Arsenal Manager Arsene Wenger said on Saturday that the life history of Liberia’s President George Weah will make a marvelous film after describing him as a “miracle”.
Weah, who is widely regarded as one of the greatest African players of all time, was elected President of Liberia in the 2017 election and he was sworn in on 22 January 2018.
Wenger coached the 1995 FIFA World Player of the Year at French Ligue 1 giants AS Monaco between 1988 and 1992. The French tactician guided Monaco to the Coupe de France triumph in 1991.
“Basically his whole life story is, for me, a miracle,” Wenger told Arsenal Player.
“This story started when a friend of mine came to visit me in Monaco. He was coaching in Cameroon and I asked him if he could find one player in Africa who could be a sub for us, and told him to just look for a striker.
“We were only allowed two foreign players and we already had Mark Hateley, but he had groin injuries. My friend said, ‘There’s a guy and he’s not that bad’, so I called him every Monday and asked him how our player was doing.
“He said to me, ‘He’s done well again’, so I sent someone from our club to watch him play because at the time you had no media,” he continued.
“He said he wasn’t bad so I said, ‘Bring him back with you’. “I bought him and at the start he was absolutely disastrous. Even the players laughed, but he was ready for work. I saw things in him that were amazing, like his physical power and despite his size, he was agile.
“He was heavy, so I made him lose weight and he worked very hard with me, sometimes in one v one situations. We went on runs together and he became the player everybody knew afterwards. The transformation was absolutely unbelievable, it’s one of the most spectacular I’ve seen,” he added.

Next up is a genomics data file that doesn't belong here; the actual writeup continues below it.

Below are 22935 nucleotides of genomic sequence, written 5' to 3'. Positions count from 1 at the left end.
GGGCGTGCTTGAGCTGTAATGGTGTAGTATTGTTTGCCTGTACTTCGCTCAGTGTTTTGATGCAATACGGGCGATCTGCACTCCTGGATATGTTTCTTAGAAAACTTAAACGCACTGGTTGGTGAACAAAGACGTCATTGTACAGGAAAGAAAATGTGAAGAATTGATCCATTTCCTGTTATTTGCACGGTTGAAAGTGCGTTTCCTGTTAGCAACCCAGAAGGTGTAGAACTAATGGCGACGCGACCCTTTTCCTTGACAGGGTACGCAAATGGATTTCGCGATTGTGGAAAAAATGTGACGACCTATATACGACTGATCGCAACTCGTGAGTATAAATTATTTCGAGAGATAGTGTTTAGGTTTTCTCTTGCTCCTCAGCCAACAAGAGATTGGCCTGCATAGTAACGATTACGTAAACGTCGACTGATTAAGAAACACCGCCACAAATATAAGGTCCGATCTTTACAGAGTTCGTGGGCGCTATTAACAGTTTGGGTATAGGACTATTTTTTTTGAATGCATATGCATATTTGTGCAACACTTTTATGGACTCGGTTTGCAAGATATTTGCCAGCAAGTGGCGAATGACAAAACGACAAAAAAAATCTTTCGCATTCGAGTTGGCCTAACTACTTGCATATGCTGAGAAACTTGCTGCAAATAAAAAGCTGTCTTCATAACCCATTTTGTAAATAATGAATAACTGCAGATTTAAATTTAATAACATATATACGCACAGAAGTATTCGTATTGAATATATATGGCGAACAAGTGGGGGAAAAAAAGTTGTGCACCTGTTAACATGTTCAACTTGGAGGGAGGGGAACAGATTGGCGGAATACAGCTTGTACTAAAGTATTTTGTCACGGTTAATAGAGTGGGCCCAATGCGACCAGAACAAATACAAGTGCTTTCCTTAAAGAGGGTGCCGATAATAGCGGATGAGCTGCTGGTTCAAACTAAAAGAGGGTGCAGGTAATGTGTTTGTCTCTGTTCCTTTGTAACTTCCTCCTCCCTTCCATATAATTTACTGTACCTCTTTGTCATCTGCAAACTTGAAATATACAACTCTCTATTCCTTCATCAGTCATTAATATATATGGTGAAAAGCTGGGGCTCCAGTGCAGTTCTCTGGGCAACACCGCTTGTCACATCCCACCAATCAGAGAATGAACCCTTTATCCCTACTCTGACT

“Many people said he was a Conference player, with no disrespect to the Conference league, but it’s what people said. He became the best player in the world.”
Weah, who formed the Congress for Democratic Change, ran unsuccessfully for President in the 2005 election, but he lost to the first elected female head of state in Africa, Ellen Johnson Sirleaf in the second round of voting.
“He was also a shy person at the time, very apprehensive of Europe, but also a generous person who cared about people,” he continued.
“I discovered him slowly because at the time there was war in Liberia and some night I’d see him on the phone caring about his country. He was a generous person, I must say. He’s an exceptional human being because his story will make a marvellous film.
“When you think that I saw this guy coming from Cameroon to Monaco with nothing and today he’s president of his country, it tells you that nothing is impossible in life.”